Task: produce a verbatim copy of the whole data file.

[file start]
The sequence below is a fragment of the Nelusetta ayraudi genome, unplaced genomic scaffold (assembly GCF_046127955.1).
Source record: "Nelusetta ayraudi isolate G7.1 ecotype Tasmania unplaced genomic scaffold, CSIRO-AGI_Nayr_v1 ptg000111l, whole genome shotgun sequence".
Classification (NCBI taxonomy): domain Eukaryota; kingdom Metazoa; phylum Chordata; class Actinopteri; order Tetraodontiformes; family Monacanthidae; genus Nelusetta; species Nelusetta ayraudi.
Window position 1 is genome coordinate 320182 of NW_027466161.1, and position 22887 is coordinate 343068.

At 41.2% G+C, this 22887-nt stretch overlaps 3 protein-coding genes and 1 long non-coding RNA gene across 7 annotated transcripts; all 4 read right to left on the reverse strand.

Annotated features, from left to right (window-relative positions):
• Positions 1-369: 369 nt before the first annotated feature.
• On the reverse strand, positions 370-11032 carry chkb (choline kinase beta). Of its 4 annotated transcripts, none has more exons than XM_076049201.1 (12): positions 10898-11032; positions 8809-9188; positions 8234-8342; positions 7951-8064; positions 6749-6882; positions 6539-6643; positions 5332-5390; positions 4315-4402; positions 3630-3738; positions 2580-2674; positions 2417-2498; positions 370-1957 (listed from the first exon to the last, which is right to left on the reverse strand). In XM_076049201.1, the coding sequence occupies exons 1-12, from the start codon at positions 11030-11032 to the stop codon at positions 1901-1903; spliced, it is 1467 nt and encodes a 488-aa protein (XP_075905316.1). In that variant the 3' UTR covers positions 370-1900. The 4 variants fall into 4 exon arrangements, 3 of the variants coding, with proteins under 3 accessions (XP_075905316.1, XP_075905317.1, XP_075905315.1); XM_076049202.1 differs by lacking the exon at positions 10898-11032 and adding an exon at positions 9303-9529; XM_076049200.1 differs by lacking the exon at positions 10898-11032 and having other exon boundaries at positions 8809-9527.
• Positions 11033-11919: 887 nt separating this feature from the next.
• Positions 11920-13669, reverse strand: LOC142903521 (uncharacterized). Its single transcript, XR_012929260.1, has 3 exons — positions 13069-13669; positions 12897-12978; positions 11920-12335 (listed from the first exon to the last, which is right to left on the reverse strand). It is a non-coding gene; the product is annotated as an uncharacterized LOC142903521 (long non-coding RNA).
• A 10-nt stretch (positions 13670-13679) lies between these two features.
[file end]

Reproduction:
The sequence below is a fragment of the Nelusetta ayraudi genome, unplaced genomic scaffold (assembly GCF_046127955.1).
Source record: "Nelusetta ayraudi isolate G7.1 ecotype Tasmania unplaced genomic scaffold, CSIRO-AGI_Nayr_v1 ptg000111l, whole genome shotgun sequence".
Classification (NCBI taxonomy): domain Eukaryota; kingdom Metazoa; phylum Chordata; class Actinopteri; order Tetraodontiformes; family Monacanthidae; genus Nelusetta; species Nelusetta ayraudi.
Window position 1 is genome coordinate 320182 of NW_027466161.1, and position 22887 is coordinate 343068.

At 41.2% G+C, this 22887-nt stretch overlaps 3 protein-coding genes and 1 long non-coding RNA gene across 7 annotated transcripts; all 4 read right to left on the reverse strand.

Annotated features, from left to right (window-relative positions):
• Positions 1-369: 369 nt before the first annotated feature.
• On the reverse strand, positions 370-11032 carry chkb (choline kinase beta). Of its 4 annotated transcripts, none has more exons than XM_076049201.1 (12): positions 10898-11032; positions 8809-9188; positions 8234-8342; positions 7951-8064; positions 6749-6882; positions 6539-6643; positions 5332-5390; positions 4315-4402; positions 3630-3738; positions 2580-2674; positions 2417-2498; positions 370-1957 (listed from the first exon to the last, which is right to left on the reverse strand). In XM_076049201.1, the coding sequence occupies exons 1-12, from the start codon at positions 11030-11032 to the stop codon at positions 1901-1903; spliced, it is 1467 nt and encodes a 488-aa protein (XP_075905316.1). In that variant the 3' UTR covers positions 370-1900. The 4 variants fall into 4 exon arrangements, 3 of the variants coding, with proteins under 3 accessions (XP_075905316.1, XP_075905317.1, XP_075905315.1); XM_076049202.1 differs by lacking the exon at positions 10898-11032 and adding an exon at positions 9303-9529; XM_076049200.1 differs by lacking the exon at positions 10898-11032 and having other exon boundaries at positions 8809-9527.
• Positions 11033-11919: 887 nt separating this feature from the next.
• Positions 11920-13669, reverse strand: LOC142903521 (uncharacterized). Its single transcript, XR_012929260.1, has 3 exons — positions 13069-13669; positions 12897-12978; positions 11920-12335 (listed from the first exon to the last, which is right to left on the reverse strand). It is a non-coding gene; the product is annotated as an uncharacterized LOC142903521 (long non-coding RNA).
• A 10-nt stretch (positions 13670-13679) lies between these two features.